Inside the months of work that allowed the US and its allies to turn Russia into a financial pariah overnight

Aktual Indonesia - The speed and ferocity of financial sanctions being deployed against Russia in response to its invasion of Ukraine are without precedent. Over the weekend, the US and its Western allies took a series of dramatic steps that just days earlier were seen as unlikely.

A number of Russian banks will soon be expelled from the SWIFT global messaging network, in many ways the backbone of global commerce. Even more significant is the commitment to target Russia's central bank with sanctions that sever its ability to conduct transactions with Western banks.

The move would undo years of work by Russian President Vladimir Putin to sanction-proof his economy by amassing a $630 billion war chest of foreign currency reserves. If Russia's central bank is barred from selling those reserves through foreign banks, that stockpile would essentially be rendered useless.

Russia's economy, already grappling with its stock market's worst week on record, an all-time low for its currency against the dollar and soaring borrowing costs, now faces a true crisis moment.

"This is not where we wanted to be, but this is Putin's war of choice, and only Putin can decide how much more cost he is willing to bear," a senior US administration official said. "In short, Russia has become a global, economic, and financial pariah."

Russia's energy exports, its biggest source of revenue, remain largely untouched, but that too is a sign of how the US is moving in lockstep with its European allies, many of whom rely on Russia for a significant amount of their oil and natural gas supplies. It also demonstrates how the alliance is leaving options on the table to use down the road.

US and European officials working on the technical details of the sanctions were in "near constant contact" over the course of the last two days, one European official said. The official described the 48-hour period as defined by "a level of determination to make this work -- and get it right."

That official said there was no sign that determination would dissipate any time soon. The images seen worldwide, along with direct conversations between European leaders and their Ukrainian counterparts, including Ukrainian President Volodymyr Zelensky, had dramatically shifted the dynamic.

After years of dissension and objections over how best to deal with Russia, in the space of just a few days the US and its Western allies have demonstrated a remarkable degree of collective resolve, something that took months of behind-the-scenes diplomacy to achieve, officials say.

Last October, as alarm spread through President Joe Biden's national security team over classified intelligence that Russia was building up its military presence around Ukraine, a group of US officials began work on what would become the most sweeping package of sanctions ever deployed against a country with an economy as big as Russia's.

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Over the next several weeks, Biden's public strategy to forestall an invasion moved to the forefront. It included diplomatic efforts to dissuade Russia from military action and US troop deployments to reassure Eastern European NATO allies. While Biden made clear American troops would not be deploying to Ukraine, behind the scenes, a team of economists, diplomats, finance experts and national security officials were tasked with coming up with another way to project American might.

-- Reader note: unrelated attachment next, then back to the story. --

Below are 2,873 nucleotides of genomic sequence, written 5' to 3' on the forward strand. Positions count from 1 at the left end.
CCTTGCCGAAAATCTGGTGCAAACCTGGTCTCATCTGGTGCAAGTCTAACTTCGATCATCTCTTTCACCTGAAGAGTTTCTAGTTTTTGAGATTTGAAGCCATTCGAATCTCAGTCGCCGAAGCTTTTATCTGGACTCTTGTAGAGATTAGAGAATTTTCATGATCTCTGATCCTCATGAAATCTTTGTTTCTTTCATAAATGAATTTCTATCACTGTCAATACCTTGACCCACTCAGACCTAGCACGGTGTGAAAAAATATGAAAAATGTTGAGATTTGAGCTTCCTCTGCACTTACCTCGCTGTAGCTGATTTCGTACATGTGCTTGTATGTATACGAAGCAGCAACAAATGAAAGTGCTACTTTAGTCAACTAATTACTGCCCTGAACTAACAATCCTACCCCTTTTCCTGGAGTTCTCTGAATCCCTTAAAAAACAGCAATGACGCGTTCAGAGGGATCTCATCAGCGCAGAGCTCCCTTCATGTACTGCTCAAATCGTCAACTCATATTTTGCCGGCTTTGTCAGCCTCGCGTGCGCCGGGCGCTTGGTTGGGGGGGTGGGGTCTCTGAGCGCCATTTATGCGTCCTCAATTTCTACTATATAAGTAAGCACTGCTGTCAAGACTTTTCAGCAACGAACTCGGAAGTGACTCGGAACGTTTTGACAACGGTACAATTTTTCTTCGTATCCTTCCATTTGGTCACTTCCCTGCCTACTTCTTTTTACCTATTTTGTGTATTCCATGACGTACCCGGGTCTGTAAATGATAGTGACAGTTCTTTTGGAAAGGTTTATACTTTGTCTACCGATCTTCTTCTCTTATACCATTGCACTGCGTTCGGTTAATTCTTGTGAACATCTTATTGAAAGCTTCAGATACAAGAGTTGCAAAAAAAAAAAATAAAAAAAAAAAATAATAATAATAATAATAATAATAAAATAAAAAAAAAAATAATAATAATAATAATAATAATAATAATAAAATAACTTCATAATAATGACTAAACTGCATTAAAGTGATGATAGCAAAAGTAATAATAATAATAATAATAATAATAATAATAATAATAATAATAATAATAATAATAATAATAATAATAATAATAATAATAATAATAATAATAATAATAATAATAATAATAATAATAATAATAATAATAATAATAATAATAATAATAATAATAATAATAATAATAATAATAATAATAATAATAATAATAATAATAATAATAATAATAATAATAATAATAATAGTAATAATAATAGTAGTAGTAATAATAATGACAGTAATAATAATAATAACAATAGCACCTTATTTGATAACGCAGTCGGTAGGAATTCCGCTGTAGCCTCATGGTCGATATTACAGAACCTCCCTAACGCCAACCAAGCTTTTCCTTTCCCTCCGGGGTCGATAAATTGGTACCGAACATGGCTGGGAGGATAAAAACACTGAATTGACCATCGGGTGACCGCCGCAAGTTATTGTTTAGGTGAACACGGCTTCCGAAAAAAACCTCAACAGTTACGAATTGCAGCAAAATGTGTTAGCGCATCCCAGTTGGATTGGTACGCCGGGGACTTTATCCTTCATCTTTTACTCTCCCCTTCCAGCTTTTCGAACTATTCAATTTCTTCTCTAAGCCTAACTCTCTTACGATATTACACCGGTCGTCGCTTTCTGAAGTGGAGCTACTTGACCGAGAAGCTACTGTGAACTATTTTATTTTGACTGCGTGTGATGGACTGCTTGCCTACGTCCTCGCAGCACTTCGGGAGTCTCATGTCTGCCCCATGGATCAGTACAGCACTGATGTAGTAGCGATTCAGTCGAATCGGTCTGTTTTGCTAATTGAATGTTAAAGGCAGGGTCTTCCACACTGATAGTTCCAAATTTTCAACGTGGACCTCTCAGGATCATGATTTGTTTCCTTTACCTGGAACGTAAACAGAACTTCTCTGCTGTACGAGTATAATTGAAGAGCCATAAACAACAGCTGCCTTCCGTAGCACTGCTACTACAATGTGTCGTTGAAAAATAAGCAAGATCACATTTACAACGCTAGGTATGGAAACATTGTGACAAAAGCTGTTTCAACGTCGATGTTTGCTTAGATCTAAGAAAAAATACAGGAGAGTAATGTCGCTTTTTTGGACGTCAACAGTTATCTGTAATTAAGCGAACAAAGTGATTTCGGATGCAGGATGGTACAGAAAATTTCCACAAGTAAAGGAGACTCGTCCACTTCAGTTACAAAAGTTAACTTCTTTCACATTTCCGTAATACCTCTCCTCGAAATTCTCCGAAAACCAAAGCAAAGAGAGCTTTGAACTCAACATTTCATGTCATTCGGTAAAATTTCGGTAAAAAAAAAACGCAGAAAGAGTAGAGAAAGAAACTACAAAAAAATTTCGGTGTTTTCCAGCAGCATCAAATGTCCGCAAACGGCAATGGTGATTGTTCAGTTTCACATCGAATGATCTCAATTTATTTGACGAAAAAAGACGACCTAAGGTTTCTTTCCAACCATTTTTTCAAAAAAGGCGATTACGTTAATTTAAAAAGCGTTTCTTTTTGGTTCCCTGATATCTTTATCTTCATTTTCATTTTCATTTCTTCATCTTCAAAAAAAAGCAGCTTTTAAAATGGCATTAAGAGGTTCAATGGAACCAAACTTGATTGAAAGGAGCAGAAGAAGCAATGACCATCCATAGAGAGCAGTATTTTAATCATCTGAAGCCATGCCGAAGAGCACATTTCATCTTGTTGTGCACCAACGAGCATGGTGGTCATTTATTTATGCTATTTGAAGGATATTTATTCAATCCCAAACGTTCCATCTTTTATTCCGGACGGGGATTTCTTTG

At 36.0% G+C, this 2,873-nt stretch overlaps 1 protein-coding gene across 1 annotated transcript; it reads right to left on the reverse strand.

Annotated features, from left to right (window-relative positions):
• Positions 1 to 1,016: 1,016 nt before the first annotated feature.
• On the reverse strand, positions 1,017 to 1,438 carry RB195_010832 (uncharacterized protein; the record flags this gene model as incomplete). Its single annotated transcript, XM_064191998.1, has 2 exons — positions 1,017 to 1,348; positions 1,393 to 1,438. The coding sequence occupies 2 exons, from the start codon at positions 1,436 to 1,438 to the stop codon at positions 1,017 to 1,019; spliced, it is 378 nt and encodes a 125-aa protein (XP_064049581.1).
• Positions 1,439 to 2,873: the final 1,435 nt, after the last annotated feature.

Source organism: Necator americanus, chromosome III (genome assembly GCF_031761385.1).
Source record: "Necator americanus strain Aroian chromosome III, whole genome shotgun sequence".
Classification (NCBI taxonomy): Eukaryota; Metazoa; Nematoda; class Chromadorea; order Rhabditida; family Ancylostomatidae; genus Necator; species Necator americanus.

By mid-November, officials from the White House National Security Council, as well as from the Treasury, State and Commerce Departments were engaged in an intensive effort to rally foreign allies behind the most tangible threat of action -- a sweeping package of sanctions designed to isolate Putin and cripple his country's economy.

Over dozens of calls, meetings and planning sessions, US officials spent the next few months negotiating with their foreign counterparts to join the US in a sweeping sanctions program. The work appears to have paid off. Within hours of Putin's invasion beginning last week, more than 30 countries across four continents, comprising more than half of the world's gross domestic product, had taken part in sanctions against Russia.

Russia's largest banks are now severed from the global financial system. Key industrial sectors have been cut off from accessing critical technologies. Family members of top officials in Putin's inner circle have been hit with individual sanctions, including having their US-held assets frozen.

On Friday, individual sanctions were aimed at Putin himself. By Saturday, the alliance announced its intent to trigger a calibrated version of what is widely seen as the sanctions equivalent of the "nuclear option" -- expelling several Russian banks from the SWIFT global payment system.

The decision not to include SWIFT sanctions in the initial round of sanctions was done in part to placate European allies, many of which use the system to make payments for fuel from Russia, officials said.

But the continued escalation of sanctions in the days since the initial sweeping package rolled out gave a window into what officials viewed as the most critical component of the effort: a unified response. Not only would it create a robust sanctions regime, officials said, but it also created the space -- and trust -- to dial up the punishment if conditions warranted.

Many of the US officials involved in the effort, including Daleep Singh, Biden's deputy national security adviser for international economics, and Wally Adeyemo, the deputy Treasury secretary, worked in the Obama administration and had helped craft sanctions against Russia the last time Putin moved on Ukraine in 2014.

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